And this is why T2 immediately after C1 was fully charged comes out from saturation region into linear region. The voltage at T2 collector start to fall. And this drop in collector voltage again is feedback via C1.
For example if voltage at point Y drops to from 7.4V to 7.3V, the voltage at Q1 base will also drop to 7.3V - 6.8V = 0.5V. Thanks to the positive feedback provided by C1 capacitor.
So eventually C1 that was previously charged to 6.8V "pulls-down" the voltage on the Q1 below ground(-6.8V). So T1 and T2 will immediately goes into cut-off.
And now C1 cap will act very similarity to a voltage source and start the discharge phase in the circuit:

C1 right plate ---> R4---> power supply ----> R1 ---> C1 "left" plate.

Eventually cap will be full discharge (0V across the cap) but the current will still flow in the same direction and capacitor will start the charging phase, as I described this at the beginning.
The cap will charge to 0.6V ( left plate more positive than the right plate) and Turn ON T1 and T2 .
That is one complete cycle.
So as you can see Q1 and Q2 are ON for the "very short" time ( C1 charging phase).
And they are OFF for "long time" (C1 discharging phase).

http://www.talkingelectronics.com/p...er/TheTransistorAmplifier-P1.html#OSCILLATORS

absf likes this.
4. ### lordeos Thread Starter Member

Jun 23, 2015
33
1
@Jony130

Many Tanks for your very detailed explanation.

However I'm struggling with the term with the term "feedback"

Does this mean that as the + plate of the cap increases in voltage, the - plate of the cap (already has 0.6V) also increases... for example + plate is charged up to 1V so - plate has 1.6V ?

i assume this means the + plate of C1 is charged up to 7.4V - 0,6V present on the - plate = 6.8 V over C1, correct ?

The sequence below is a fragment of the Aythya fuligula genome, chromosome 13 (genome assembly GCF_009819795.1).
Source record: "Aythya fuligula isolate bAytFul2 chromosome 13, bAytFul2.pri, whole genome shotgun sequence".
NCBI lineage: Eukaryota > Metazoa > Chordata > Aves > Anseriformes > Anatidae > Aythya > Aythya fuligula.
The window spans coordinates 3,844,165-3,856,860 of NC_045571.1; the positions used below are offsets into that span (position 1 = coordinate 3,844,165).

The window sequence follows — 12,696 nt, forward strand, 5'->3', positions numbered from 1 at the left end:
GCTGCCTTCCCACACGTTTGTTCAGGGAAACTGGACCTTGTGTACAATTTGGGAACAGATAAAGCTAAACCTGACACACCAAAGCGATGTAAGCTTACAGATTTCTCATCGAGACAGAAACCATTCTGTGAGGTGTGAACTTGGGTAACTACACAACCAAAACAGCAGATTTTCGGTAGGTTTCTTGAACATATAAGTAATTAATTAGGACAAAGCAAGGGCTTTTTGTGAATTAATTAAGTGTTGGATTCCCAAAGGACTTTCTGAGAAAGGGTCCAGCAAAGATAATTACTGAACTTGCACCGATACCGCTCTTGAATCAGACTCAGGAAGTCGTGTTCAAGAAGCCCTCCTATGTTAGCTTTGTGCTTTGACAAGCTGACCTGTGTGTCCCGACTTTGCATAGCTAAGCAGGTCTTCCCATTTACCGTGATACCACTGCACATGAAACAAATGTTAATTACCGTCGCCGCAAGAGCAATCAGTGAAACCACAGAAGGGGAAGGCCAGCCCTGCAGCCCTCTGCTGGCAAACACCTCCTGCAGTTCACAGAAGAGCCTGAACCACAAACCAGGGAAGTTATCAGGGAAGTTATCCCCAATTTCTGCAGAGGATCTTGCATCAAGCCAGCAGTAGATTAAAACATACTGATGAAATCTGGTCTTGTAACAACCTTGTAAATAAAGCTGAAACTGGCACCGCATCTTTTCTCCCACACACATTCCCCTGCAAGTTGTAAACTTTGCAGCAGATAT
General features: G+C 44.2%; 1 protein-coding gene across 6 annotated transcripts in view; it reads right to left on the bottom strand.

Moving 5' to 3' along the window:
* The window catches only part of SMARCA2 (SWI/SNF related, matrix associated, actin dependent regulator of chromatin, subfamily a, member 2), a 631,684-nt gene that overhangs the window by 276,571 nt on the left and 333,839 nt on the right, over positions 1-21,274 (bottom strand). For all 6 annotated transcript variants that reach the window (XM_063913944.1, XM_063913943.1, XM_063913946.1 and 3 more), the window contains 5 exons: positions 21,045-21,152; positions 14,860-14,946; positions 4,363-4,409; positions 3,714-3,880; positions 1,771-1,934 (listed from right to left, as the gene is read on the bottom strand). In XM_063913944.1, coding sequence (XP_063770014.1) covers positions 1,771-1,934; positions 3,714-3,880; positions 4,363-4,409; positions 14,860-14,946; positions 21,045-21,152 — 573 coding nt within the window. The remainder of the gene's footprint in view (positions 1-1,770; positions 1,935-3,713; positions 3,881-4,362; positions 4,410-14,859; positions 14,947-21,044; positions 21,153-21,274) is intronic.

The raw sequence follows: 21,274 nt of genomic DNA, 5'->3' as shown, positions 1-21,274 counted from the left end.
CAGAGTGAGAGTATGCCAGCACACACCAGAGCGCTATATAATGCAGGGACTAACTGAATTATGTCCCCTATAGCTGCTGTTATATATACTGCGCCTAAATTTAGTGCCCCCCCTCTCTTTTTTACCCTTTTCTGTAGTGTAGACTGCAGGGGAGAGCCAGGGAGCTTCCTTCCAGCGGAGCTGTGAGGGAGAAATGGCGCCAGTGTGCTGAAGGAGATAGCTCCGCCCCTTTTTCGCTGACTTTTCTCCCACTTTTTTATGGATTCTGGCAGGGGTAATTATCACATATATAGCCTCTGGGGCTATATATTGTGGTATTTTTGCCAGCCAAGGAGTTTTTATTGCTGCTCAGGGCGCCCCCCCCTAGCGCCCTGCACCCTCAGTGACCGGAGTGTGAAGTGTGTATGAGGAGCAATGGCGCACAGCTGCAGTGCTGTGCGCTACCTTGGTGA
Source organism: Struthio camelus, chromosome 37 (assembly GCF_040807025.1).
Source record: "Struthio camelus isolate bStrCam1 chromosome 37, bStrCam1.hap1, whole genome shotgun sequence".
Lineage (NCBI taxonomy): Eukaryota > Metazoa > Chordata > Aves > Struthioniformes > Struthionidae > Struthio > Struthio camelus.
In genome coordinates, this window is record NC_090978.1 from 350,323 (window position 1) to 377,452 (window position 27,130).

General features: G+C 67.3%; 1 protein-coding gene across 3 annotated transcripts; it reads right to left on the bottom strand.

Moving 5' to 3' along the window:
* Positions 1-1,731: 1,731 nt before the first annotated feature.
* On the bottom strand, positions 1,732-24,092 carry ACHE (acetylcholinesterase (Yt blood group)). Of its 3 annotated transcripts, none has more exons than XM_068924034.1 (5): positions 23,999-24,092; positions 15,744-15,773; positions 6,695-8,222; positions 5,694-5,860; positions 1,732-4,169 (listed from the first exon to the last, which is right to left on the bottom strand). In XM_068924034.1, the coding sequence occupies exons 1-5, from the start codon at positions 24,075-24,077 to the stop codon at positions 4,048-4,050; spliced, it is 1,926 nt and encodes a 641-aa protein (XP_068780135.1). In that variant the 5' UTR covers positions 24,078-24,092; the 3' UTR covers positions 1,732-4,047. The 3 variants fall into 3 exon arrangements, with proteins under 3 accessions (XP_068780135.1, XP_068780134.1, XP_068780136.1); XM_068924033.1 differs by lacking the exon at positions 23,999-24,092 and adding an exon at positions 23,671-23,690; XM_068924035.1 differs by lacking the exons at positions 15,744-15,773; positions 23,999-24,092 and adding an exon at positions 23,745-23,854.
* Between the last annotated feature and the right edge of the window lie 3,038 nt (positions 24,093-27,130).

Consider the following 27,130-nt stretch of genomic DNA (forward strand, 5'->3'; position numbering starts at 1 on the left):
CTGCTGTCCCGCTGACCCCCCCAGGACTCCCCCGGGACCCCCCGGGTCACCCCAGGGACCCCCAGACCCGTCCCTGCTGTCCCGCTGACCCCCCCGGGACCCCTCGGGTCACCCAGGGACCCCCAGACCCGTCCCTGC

Still have some issues with the understanding of the Voltages of the + plate and - when charging and discharging

thx

5. ### Jony130 AAC Fanatic!

Feb 17, 2009
3,993
1,116
Well, replace the cap with a resistor, and try analysis what will happens when T2 collector voltage increase.

Start from "Now let as change the type of the feedback from negative feedback to positive feedback and see what will happen. "
Yes, but there is nothing mysterious here, treat the cap as a voltage source. If the voltage across cap is 1V and the voltage at T2 collector is 5V.
The voltage at T1 base wants to be 4V. But T1 base-emitter junction do not like it. We almost have a short circuit and this is why very large current will start to flow. And this current will instantly charge the cap to the voltage difference between point Y and X .
So the voltage across the cap is 7.6V - 0.6V = 6.8V

6. ### ian field Distinguished Member

Oct 27, 2012
4,459
792
That circuit has been around since they figured out how to make NPN germanium transistors. Its quite difficult to get it wrong.

A lot of people don't bother with the 1k from first collector to second base, but it does mean the first transistor tries to dump the full Vcc across the second transistor B/E - adding a supply decoupling capacitor would then cause a problem.